Despite evidence of multiorgan tropism of severe acute respiratory syndrome coronavirus 2 (SARS-CoV-2) in patients with coronavirus disease 2019 (COVID-19), direct viral kidney invasion has been difficult to demonstrate. The question of whether SARS-CoV2 can directly infect the kidney is relevant to the understanding of pathogenesis of AKI and collapsing glomerulopathy in patients with COVID-19. Methodologies to document SARS-CoV-2 infection that have been used include immunohistochemistry, immunofluorescence, RT-PCR, in situ hybridization, and electron microscopy. In our review of studies to date, we found that SARS-CoV-2 in the kidneys of patients with COVID-19 was detected in 18 of 94 (19%)by immunohistochemistry, 71 of 144 (49%) by RT-PCR, and 11 of 84 (13%)byin situ hybridization. In a smaller number of patients with COVID-19 examined by immunofluorescence, SARS-CoV-2 was detected in 10 of 13 (77%). In total, in kidneys from 102 of 235 patients (43%), the presence of SARS-CoV-2 was suggested by at least one of the methods used. Despite these positive findings, caution is needed because many other studies have been negative for SARS-CoV-2 and it should be noted that when detected, it was only in kidneys obtained at autopsy. There is a clear need for studies from kidney biopsies, including those performed at early stages of the COVID-19–associated kidney disease. Development of tests to detect kidney viral infection in urine samples would be more practical as a noninvasive way to evaluate SARS-CoV-2 infection during the evolution of COVID-19–associated kidney disease.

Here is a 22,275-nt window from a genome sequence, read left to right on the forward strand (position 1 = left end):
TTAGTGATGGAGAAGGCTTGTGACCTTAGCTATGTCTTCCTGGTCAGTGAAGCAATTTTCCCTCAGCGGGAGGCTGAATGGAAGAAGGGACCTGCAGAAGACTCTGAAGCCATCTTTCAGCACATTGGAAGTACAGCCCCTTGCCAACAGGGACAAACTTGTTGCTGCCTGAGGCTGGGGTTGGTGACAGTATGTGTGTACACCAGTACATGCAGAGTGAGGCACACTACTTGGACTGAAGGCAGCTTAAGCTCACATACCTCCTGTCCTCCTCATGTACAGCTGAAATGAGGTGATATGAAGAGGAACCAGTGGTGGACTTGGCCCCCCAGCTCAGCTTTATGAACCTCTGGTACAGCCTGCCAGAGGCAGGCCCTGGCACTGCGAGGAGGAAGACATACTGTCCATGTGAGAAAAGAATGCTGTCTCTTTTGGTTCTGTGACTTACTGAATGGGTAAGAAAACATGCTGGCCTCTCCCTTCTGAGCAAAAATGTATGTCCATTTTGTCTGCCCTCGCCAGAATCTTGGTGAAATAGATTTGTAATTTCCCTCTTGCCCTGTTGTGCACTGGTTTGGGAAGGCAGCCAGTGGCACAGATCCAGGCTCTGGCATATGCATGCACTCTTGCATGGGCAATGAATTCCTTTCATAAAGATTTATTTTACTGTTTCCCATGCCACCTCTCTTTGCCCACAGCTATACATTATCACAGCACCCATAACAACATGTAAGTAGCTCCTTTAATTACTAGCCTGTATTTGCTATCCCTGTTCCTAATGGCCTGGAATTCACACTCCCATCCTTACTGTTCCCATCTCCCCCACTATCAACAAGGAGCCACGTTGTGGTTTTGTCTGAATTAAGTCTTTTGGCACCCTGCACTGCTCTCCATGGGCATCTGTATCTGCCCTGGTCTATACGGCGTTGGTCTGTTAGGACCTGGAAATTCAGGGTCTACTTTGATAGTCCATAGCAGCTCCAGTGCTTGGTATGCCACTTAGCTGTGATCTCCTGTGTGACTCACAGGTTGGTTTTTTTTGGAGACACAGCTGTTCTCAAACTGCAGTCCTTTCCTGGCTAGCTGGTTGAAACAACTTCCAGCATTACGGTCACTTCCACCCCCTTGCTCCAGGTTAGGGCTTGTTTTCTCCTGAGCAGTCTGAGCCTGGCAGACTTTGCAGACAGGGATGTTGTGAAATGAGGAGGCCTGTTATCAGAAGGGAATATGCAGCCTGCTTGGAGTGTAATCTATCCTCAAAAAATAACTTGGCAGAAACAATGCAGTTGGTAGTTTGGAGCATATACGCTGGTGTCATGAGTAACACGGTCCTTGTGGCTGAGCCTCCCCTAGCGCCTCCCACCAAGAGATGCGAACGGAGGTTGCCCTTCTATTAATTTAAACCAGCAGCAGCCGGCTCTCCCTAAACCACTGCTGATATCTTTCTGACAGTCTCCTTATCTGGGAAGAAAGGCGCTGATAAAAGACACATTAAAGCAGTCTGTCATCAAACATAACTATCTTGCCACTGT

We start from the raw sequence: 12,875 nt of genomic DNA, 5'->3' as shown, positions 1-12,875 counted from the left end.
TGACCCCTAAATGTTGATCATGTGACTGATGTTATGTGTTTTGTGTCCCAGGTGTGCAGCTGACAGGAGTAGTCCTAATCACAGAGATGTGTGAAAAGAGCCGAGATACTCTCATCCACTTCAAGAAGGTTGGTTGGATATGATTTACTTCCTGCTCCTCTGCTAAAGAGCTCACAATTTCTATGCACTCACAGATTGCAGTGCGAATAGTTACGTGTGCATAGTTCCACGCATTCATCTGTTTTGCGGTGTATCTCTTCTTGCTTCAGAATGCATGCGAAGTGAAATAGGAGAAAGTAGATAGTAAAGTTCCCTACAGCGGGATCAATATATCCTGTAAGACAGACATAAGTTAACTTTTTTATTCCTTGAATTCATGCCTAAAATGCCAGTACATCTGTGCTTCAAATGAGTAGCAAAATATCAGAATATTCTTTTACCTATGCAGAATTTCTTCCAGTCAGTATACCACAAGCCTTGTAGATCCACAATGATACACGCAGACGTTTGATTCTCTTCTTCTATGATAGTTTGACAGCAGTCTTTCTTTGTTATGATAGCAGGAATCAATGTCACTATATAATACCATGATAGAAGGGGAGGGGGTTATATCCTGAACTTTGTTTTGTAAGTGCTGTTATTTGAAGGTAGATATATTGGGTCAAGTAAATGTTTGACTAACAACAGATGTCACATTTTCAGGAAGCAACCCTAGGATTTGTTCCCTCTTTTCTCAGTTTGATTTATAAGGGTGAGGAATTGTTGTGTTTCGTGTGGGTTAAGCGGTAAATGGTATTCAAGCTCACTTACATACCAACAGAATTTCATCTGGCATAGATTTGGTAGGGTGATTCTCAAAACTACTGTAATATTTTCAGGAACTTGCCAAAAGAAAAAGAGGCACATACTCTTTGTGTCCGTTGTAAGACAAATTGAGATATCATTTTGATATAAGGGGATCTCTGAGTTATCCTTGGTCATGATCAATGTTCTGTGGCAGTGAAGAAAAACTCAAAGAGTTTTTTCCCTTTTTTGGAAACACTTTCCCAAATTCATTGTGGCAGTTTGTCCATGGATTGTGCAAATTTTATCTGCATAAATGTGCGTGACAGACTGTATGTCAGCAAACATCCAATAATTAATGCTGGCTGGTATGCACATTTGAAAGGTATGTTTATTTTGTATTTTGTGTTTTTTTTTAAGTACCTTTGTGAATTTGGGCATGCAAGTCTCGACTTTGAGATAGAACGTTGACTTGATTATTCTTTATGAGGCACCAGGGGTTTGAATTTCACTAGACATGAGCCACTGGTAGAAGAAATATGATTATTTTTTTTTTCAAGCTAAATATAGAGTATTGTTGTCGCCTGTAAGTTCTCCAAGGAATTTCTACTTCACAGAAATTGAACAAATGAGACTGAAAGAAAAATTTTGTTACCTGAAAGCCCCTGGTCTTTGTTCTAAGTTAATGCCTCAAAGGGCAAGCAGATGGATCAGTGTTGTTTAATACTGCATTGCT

|Original language||English (US)|
|Number of pages||11|
|Journal||Clinical Journal of the American Society of Nephrology|
|State||Published - Nov 2021|
ASJC Scopus subject areas
- Critical Care and Intensive Care Medicine